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Golden Dawn Killings Renew New Violence Fears

Greek police scour for clues in the murder of two Golden Dawn members on Nov. 1.
Greek police scour for clues in the murder of two Golden Dawn members on Nov. 1.

The execution-style murder of two members of the far-right extremist Golden Dawn party in Athens has police scrambling to find out who was responsible amid worries it could be the work of terrorists and spark a round of retaliation.
Surveillance footage shows a helmeted gunman getting off a motorcycle on November 1st and calmly walking over to four Golden Dawn guards in front of a party office in a busy Athens neighborhood, opening fire at point-blank range.
Giorgos Fountoulis, 26, and Manolis Kapelonis, 22, were fatally shot where they stood, while two others ran away. One of them, Alexandros Gerontas, was seriously wounded.
The murders came six weeks after a 34-year-old anti-fascist, Pavlos Fyssas, was fatally stabbed in a bar fight. Police arrested a man linked to Golden Dawn and charged him in the killing, leading to a government crackdown on the party and the arrest of six of its 18 MP’s, including party leader Nikos Michaloliakos, on charges of running a criminal gang. He and three others have been detained pending trial.
“I don’t think that Greece is going to be destabilized by such an attack. What I am afraid of is a repetition of this, so prevention by the police authorities is paramount,” Ioannis Michaletos, an associate at the Athens-based Institute for Security and Defence Analysis, told SETimes.
He said it was “a well-executed hit, a resurgence of domestic terrorism of an evolved form and the attack signalled for the first time in Greece violence directed against ordinary party members and not someone with political clout or influence.”
Authorities initially felt the murders may have been revenge for the killing of Fyssas but soon said they believed it was more likely done by an offshoot of terrorist groups who said they are targeting judges, politicians, journalists, symbols of capitalism and enemies of anarchists.
Police, including anti-terrorist units, are reportedly focusing on a tight circle of suspects linked to attacks that have been claimed by the Sect of Revolutionaries, a terrorist group believed to have been inactive since the murder of the journalist Sokratis Giolias in July 2010.
Police said they believe the Golden Dawn killings were likely carried out by a new organization comprising the sect and other guerrilla groups such as Conspiracy of the Cells of Fire, raising worries that disparate terrorist organizations may be working together. (A new terror group, the Fighting Popular Revolutionary Forces later claimed responsibility and said the killings were vengeance for Fyssas and they would continue to target Golden Dawn).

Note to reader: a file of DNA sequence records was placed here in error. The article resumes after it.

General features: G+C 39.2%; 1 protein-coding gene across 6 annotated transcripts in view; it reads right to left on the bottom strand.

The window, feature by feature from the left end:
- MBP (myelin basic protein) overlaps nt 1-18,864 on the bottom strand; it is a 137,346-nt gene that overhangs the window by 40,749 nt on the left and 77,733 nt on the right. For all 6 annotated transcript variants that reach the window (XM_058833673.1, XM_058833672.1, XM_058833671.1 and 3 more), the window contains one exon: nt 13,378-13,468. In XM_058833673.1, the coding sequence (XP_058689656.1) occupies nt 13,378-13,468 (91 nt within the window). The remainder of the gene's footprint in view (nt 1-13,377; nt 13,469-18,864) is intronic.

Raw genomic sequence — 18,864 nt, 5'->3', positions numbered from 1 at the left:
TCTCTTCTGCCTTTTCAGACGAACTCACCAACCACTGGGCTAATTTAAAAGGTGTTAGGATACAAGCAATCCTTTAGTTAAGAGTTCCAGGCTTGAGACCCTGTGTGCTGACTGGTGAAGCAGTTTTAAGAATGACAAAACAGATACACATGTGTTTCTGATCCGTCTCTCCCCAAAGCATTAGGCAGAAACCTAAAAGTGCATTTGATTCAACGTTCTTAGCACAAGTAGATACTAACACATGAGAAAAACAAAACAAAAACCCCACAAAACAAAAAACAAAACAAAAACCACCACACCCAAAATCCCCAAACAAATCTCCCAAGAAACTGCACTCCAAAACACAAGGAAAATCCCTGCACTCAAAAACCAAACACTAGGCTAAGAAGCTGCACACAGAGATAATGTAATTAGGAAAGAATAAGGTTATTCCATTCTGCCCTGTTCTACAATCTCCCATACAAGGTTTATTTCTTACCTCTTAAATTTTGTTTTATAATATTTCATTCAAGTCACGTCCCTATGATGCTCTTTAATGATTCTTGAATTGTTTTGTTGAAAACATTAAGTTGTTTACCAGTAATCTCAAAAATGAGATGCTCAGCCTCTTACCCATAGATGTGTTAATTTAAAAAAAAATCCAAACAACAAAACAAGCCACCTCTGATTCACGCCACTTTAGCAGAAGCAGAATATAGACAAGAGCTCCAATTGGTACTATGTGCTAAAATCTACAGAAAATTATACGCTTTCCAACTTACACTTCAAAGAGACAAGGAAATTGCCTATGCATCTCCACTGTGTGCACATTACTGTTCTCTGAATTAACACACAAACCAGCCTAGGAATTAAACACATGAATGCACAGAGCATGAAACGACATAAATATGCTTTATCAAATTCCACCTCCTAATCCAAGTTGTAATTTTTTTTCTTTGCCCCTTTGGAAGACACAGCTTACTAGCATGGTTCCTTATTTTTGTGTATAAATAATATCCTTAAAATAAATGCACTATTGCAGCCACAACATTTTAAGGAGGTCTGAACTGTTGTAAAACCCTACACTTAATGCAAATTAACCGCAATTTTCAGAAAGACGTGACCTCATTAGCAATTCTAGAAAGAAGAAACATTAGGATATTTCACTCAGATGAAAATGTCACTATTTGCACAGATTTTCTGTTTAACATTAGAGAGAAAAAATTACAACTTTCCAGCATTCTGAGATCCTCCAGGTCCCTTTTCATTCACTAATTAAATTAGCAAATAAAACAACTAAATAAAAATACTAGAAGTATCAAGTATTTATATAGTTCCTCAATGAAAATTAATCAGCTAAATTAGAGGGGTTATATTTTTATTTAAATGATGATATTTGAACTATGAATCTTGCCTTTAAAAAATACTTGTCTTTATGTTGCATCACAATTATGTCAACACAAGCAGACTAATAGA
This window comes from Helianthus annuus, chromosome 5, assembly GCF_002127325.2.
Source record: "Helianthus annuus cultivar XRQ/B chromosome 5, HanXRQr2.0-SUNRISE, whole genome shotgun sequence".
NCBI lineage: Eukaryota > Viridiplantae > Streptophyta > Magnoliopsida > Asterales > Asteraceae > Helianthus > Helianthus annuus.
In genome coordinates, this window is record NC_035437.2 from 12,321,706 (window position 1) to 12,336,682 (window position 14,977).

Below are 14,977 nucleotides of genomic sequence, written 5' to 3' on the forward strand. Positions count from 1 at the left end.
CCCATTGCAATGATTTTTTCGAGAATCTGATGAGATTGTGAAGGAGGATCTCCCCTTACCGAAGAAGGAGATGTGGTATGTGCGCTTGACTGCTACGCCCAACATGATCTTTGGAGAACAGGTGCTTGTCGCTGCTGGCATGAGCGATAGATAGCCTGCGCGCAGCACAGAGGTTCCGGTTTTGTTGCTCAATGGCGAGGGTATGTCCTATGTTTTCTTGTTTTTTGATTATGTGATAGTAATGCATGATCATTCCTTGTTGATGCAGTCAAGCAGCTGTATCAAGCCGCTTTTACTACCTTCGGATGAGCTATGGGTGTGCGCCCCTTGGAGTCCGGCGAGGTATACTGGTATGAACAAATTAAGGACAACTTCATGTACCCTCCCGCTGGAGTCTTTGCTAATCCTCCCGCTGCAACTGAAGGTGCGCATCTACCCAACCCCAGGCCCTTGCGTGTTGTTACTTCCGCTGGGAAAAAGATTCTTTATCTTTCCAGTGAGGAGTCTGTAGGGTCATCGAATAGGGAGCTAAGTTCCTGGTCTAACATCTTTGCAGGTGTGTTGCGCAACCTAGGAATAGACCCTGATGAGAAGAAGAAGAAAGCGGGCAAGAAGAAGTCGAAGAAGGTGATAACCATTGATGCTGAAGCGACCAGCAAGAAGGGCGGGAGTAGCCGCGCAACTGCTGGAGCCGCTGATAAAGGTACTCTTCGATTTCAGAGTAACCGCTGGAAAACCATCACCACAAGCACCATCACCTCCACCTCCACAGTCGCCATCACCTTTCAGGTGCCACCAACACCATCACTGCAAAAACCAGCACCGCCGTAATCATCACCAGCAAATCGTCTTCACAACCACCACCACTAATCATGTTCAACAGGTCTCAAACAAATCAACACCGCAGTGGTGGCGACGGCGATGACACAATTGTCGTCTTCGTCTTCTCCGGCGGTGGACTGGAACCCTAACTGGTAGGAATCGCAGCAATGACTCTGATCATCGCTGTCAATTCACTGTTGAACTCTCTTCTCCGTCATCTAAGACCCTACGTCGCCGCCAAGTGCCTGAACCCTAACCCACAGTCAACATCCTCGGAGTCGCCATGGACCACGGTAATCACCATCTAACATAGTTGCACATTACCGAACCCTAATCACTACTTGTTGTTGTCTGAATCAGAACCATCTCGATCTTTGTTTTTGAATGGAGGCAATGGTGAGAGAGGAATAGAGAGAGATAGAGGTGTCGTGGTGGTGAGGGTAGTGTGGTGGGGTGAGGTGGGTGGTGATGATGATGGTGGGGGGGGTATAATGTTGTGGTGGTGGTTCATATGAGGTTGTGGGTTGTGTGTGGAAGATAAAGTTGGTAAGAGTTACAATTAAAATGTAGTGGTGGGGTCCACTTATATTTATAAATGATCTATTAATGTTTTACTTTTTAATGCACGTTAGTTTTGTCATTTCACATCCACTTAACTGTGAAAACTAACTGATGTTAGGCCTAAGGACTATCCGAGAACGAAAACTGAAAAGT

The two sets of murders has roiled Greek society, reviving fears of ancient left vs. right feuds and set political rivals against each other again just as Prime Minister Antonis Samaras’ conservative-led coalition government was in intense negotiations with international lenders over delayed reforms and how to fill a looming gap of 2.9 billion euros in the 2014 budget.
Tensions in Greece are already high over the prospect of more austerity measures that led to another general strike and protests as the country continued to reel in a deep recession with record unemployment.
“This is the very essence of what could be characterized as the vicious cycle of blood. After the murder of Fyssas by Golden Dawn members, a terrorist activity against Golden Dawn was a matter of time. I didn’t expect such a brutal assassination,” Alex Sakellariou, a sociologist at Panteion University who has studied the party, told Southeast European Times.
“I don’t think that this will destabilise the country. Only in case Golden Dawn will react on the same level and attack immigrants or mostly left parties and groups,” he said, noting that the extremists have been accused of going after both, which it has denied.
Parliament lifted parliamentary immunity for Golden Dawn MPs who were arrested in the aftermath of the Fyssas murder, but there was relative quiet from the party as its popularity plunged. Unlike its frequent boisterous rallies with verbal assaults on immigrants, gays, Jews, capitalists and other of its perceived enemies, protests after the murders of two of its members were muted.
The government is also moving to strip the party of its state funding but said it would restore police guards to party MPs and headquarters who had been removed only three days before Fyssas’ murder after Golden Dawn leaders complained the lack of protection was responsible for the killings of its men.
There is anxiety that the murders could create sympathy for Golden Dawn. John Nomikos, an anti-terrorist analyst who heads the Research Institute for European and American Studies in Athens, told SETimes: “The terrorist act … managed to increase the sympathy of the angry, unemployed and desperate middle class voters.”
(Used by permission of Southeast European Times,

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